Making the Impossible Possible, Articles by Larry Prusak, Definition of KM
Making the Impossible Possible — Leading Extraordinary Performance: The Rocky Flats Story by Kim S. Cameron and Marc Lavine
The most contaminated nuclear plant in the country, Rocky Flats was an environmental disaster and the site of rampant worker unrest. Although it was estimated that it would take 70 years and $36 billion to clean up and close the facility, something stunning happened. Now on its way to becoming a wildlife refuge, the project is running 60 years ahead of schedule and $30 billion under budget. In Making the Impossible Possible, Kim Cameron explains how this remarkable performance was achieved — and how it can be replicated. Using numerous first-hand accounts and public records, Cameron draws a number of leadership guidelines that can be applied to any business. This fascinating and thoroughly researched case study concludes by revealing the ten leadership principles responsible for the Rocky Flats turnaround — and in doing so, provides a means for other organizations to harness the lessons of this astonishing success.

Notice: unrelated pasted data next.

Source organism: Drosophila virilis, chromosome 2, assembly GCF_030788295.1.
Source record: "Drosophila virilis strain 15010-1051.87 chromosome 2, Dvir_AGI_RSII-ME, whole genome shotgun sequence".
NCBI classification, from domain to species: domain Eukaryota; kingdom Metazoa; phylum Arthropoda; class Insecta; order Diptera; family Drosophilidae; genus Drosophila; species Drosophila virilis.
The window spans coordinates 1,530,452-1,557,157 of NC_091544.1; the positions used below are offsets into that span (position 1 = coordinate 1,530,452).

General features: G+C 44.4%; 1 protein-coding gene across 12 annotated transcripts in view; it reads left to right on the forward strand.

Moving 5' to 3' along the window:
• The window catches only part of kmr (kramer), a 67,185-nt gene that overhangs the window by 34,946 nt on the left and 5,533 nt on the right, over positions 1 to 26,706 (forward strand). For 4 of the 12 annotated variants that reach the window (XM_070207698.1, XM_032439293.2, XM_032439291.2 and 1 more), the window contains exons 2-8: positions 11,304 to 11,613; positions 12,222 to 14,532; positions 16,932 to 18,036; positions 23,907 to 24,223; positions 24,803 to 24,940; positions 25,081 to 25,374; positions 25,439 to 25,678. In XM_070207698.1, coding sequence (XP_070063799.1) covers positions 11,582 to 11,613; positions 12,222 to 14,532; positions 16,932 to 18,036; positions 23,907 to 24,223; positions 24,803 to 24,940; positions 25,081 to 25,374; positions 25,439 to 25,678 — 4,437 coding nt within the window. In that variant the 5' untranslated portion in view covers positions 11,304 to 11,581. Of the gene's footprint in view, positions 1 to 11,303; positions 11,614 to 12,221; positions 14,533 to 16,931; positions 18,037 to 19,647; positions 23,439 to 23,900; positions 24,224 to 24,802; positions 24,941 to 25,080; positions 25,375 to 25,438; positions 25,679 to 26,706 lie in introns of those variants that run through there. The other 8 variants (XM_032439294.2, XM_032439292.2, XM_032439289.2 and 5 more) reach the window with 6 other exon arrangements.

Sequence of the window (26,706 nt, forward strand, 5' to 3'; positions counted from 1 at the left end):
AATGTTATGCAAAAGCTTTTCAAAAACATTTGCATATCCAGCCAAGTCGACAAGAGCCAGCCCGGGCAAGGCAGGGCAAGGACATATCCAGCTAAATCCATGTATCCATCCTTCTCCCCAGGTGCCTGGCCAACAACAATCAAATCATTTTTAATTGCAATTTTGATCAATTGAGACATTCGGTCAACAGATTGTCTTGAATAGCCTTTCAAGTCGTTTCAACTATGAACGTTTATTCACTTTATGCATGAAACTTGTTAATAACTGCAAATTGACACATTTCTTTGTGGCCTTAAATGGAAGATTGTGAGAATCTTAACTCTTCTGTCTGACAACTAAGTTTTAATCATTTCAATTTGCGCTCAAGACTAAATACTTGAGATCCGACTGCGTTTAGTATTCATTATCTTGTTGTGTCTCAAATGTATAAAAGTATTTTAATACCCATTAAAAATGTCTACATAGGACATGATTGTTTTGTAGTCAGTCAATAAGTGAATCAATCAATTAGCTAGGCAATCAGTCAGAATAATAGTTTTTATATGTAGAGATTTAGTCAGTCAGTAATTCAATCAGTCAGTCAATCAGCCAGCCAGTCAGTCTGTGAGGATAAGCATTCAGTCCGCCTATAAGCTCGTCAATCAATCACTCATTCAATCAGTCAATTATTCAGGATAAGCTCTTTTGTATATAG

Table of Contents
An Introduction to the Impossible
- Explaining the Impossible — Positive Deviance and the Abundance Approach
- Impending Disaster — A Brief History of Rocky Flats
- The Role of Leaders
- Competing Values and Paradoxical Leadership
- Key Enablers — Vision, Innovation, and Symbolic Leadership
- Key Enablers — Stability, Discipline, and Process Control
- Key Enablers — Relationships, Human Capital, and Collaborative Culture
- Key Enablers — Politics, Incentives, and Rigorous Performance Standards
- Leadership Principles for Spectacular Performance
Read an excerpt
University of Michigan Professor Kim Cameron: Positive Organizational Scholarship, Organizational Effectiveness and Quality, Management Skills and Leadership, Downsizing and Decline, and Organizational Culture and Change
Harvard Business Review Articles by Larry Prusak
The following articles by Larry Prusak are available for purchase online.
- “The Cost of Knowledge” by Al Jacobson, Laurence Prusak: Future investments in knowledge management should focus less on enhancing systems that track down information and more on helping employees use what they’ve found.